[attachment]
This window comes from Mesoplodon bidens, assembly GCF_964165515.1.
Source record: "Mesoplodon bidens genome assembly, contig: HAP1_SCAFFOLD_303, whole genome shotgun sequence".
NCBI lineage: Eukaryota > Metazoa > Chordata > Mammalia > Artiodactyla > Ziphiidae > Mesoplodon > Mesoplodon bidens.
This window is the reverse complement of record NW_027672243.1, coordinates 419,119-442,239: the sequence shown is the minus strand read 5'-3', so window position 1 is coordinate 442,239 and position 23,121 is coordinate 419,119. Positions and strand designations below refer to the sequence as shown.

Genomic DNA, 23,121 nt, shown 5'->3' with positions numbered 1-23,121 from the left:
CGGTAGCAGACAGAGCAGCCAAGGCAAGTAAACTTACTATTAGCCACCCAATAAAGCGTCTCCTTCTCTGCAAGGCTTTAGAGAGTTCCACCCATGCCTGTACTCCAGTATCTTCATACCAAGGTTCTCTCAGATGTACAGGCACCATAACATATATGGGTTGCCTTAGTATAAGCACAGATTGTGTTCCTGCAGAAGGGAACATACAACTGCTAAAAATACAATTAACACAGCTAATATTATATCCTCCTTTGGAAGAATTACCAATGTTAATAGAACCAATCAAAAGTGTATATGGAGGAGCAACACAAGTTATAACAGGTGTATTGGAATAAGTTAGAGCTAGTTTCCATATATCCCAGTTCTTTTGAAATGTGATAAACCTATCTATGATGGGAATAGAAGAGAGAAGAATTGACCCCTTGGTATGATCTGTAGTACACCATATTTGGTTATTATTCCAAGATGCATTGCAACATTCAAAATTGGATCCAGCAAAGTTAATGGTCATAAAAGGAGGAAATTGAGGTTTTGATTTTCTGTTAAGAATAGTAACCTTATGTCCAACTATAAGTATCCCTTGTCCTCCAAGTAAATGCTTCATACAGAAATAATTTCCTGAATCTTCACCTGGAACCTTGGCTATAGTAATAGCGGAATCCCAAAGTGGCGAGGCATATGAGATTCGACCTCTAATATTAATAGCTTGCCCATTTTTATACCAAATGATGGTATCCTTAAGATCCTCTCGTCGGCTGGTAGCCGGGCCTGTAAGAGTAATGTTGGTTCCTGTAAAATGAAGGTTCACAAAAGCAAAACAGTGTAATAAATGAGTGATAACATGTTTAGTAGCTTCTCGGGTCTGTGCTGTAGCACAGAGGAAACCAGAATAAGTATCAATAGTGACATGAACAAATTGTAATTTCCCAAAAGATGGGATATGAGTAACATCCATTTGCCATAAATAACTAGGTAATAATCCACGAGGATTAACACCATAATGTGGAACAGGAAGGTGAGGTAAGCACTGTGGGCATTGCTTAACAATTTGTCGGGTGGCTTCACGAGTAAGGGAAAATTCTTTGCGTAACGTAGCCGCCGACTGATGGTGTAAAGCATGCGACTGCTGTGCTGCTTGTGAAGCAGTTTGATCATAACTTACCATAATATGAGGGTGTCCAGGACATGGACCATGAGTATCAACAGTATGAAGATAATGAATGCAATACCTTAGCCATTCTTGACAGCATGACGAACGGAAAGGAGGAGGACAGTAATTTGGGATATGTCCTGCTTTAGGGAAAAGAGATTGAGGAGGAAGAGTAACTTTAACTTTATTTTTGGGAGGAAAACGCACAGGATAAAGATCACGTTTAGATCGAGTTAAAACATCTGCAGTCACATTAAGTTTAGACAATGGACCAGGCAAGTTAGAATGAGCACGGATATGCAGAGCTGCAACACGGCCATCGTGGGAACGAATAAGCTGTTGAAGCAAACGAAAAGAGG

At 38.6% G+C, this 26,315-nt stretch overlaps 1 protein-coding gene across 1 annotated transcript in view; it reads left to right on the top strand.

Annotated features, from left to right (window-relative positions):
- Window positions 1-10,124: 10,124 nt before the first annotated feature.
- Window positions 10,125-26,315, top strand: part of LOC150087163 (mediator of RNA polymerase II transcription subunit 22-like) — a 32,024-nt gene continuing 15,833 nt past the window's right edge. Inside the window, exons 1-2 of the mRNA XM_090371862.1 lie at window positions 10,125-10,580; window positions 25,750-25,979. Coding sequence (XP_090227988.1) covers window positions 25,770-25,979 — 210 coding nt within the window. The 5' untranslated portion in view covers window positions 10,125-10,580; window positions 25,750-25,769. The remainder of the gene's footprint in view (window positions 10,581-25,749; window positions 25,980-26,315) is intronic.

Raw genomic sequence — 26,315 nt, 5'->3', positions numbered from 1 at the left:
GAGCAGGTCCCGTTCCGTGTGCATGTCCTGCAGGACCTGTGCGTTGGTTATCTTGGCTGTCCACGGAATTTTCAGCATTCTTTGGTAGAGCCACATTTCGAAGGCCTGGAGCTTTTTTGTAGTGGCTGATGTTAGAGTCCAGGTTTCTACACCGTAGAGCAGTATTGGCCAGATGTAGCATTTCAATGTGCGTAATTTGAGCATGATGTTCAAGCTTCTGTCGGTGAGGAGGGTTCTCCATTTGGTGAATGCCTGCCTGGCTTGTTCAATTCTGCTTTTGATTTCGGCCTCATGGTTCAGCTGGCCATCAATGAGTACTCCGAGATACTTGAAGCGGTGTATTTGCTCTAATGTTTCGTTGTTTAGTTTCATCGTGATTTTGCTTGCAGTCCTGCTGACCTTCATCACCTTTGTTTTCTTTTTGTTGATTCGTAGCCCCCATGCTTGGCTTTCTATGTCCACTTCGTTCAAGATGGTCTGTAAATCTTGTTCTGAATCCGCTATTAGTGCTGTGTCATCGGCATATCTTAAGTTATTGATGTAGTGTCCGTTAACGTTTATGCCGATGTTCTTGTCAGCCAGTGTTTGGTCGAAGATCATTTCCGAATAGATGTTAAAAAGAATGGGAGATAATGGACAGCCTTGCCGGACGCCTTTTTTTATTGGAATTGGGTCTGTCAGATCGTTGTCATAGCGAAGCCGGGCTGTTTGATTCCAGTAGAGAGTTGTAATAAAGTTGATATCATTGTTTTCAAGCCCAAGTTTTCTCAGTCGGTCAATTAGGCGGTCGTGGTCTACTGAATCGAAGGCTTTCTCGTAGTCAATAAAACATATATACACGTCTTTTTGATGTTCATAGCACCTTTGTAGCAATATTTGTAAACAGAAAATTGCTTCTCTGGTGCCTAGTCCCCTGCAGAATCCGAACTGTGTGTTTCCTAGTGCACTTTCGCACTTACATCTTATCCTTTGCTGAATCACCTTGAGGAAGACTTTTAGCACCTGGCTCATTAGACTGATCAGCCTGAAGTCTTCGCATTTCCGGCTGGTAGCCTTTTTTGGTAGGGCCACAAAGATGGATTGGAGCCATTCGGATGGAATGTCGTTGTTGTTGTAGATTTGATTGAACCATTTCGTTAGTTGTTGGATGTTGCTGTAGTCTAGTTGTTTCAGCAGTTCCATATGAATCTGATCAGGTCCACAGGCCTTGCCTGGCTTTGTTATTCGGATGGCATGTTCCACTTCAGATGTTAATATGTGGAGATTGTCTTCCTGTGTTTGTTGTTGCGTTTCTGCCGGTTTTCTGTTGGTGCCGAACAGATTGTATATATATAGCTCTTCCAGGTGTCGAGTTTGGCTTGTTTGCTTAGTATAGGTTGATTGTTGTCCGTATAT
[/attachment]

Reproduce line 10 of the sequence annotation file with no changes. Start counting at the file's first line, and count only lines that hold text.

- Window positions 10,125-26,315, top strand: part of LOC150087163 (mediator of RNA polymerase II transcription subunit 22-like) — a 32,024-nt gene continuing 15,833 nt past the window's right edge. Inside the window, exons 1-2 of the mRNA XM_090371862.1 lie at window positions 10,125-10,580; window positions 25,750-25,979. Coding sequence (XP_090227988.1) covers window positions 25,770-25,979 — 210 coding nt within the window. The 5' untranslated portion in view covers window positions 10,125-10,580; window positions 25,750-25,769. The remainder of the gene's footprint in view (window positions 10,581-25,749; window positions 25,980-26,315) is intronic.